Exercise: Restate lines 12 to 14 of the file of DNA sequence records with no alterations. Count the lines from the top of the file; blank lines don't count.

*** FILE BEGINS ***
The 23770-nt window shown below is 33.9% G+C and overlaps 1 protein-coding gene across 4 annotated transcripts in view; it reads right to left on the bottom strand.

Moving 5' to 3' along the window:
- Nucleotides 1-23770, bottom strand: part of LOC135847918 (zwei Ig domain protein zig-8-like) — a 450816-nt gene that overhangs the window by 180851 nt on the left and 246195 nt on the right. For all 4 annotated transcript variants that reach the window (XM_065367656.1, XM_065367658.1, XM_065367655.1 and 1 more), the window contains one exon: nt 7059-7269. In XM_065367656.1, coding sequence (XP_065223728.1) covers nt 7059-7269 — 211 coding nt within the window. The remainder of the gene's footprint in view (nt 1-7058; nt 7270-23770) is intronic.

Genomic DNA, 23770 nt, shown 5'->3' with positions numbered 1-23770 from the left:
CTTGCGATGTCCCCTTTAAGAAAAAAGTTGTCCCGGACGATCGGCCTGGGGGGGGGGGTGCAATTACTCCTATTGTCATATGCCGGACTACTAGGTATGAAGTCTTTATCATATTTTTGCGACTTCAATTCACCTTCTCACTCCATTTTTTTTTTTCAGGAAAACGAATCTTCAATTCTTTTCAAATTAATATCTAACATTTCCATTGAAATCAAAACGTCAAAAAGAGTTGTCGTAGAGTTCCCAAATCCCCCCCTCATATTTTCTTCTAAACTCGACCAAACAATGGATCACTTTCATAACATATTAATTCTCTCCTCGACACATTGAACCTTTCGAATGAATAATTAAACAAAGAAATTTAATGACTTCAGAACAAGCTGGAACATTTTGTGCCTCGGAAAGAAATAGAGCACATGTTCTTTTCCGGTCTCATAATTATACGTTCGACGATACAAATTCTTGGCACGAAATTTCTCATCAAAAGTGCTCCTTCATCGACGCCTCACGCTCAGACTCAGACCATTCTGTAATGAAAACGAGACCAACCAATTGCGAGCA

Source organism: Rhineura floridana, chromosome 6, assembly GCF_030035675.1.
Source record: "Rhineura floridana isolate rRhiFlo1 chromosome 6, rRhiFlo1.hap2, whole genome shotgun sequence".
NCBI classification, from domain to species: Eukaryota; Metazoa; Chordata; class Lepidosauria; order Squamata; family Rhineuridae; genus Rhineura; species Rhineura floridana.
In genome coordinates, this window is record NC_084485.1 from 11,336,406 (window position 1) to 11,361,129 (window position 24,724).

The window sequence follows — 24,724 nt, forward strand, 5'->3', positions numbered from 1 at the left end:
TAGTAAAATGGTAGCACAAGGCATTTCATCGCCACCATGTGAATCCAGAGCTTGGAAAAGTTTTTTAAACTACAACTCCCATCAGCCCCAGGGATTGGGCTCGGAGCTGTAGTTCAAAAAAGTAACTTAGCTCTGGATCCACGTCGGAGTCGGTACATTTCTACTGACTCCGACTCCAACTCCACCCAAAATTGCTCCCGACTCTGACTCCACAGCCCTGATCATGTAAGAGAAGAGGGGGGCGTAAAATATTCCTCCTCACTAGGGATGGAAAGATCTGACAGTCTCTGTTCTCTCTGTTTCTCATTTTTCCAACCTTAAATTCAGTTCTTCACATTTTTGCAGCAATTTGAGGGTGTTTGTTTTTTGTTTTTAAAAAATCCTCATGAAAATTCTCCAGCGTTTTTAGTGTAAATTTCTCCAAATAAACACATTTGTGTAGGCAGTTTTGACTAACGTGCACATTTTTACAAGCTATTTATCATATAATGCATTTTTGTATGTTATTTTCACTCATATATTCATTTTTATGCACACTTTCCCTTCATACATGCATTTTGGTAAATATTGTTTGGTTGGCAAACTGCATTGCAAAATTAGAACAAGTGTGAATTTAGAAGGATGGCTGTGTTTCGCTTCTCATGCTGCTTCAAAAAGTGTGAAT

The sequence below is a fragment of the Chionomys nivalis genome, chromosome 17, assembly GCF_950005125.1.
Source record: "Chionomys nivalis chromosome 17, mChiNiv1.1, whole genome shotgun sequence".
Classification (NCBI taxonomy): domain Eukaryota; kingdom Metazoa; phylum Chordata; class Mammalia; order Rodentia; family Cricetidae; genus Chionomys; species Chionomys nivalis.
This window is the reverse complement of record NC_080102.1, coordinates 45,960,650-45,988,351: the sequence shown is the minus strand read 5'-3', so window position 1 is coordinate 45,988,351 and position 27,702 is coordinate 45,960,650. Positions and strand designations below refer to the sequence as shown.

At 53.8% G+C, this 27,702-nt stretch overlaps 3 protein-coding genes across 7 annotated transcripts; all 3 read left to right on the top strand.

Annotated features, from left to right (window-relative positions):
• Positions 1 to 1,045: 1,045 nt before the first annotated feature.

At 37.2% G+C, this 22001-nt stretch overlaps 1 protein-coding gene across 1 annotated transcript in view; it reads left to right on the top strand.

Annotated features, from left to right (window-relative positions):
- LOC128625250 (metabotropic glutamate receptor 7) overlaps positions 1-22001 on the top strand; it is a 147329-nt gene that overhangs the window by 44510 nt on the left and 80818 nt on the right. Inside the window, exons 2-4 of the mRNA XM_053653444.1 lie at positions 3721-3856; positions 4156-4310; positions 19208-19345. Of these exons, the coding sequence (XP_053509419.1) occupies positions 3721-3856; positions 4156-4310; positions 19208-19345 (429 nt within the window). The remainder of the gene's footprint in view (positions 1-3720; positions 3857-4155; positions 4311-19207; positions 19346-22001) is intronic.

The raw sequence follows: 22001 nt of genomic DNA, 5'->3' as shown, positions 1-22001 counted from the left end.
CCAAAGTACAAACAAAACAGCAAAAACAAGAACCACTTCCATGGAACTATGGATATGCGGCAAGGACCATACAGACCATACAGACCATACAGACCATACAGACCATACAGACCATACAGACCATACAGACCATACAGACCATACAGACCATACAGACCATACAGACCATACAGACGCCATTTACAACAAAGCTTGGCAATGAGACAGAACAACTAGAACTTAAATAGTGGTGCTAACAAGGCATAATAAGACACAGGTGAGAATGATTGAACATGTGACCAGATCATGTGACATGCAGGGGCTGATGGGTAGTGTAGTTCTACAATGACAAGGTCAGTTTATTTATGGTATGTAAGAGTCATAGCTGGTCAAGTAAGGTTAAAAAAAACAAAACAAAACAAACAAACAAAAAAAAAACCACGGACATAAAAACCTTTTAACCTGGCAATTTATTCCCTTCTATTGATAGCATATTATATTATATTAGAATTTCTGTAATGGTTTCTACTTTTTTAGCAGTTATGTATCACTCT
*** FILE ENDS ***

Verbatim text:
The sequence below is a fragment of the Chionomys nivalis genome, chromosome 17, assembly GCF_950005125.1.
Source record: "Chionomys nivalis chromosome 17, mChiNiv1.1, whole genome shotgun sequence".
Classification (NCBI taxonomy): domain Eukaryota; kingdom Metazoa; phylum Chordata; class Mammalia; order Rodentia; family Cricetidae; genus Chionomys; species Chionomys nivalis.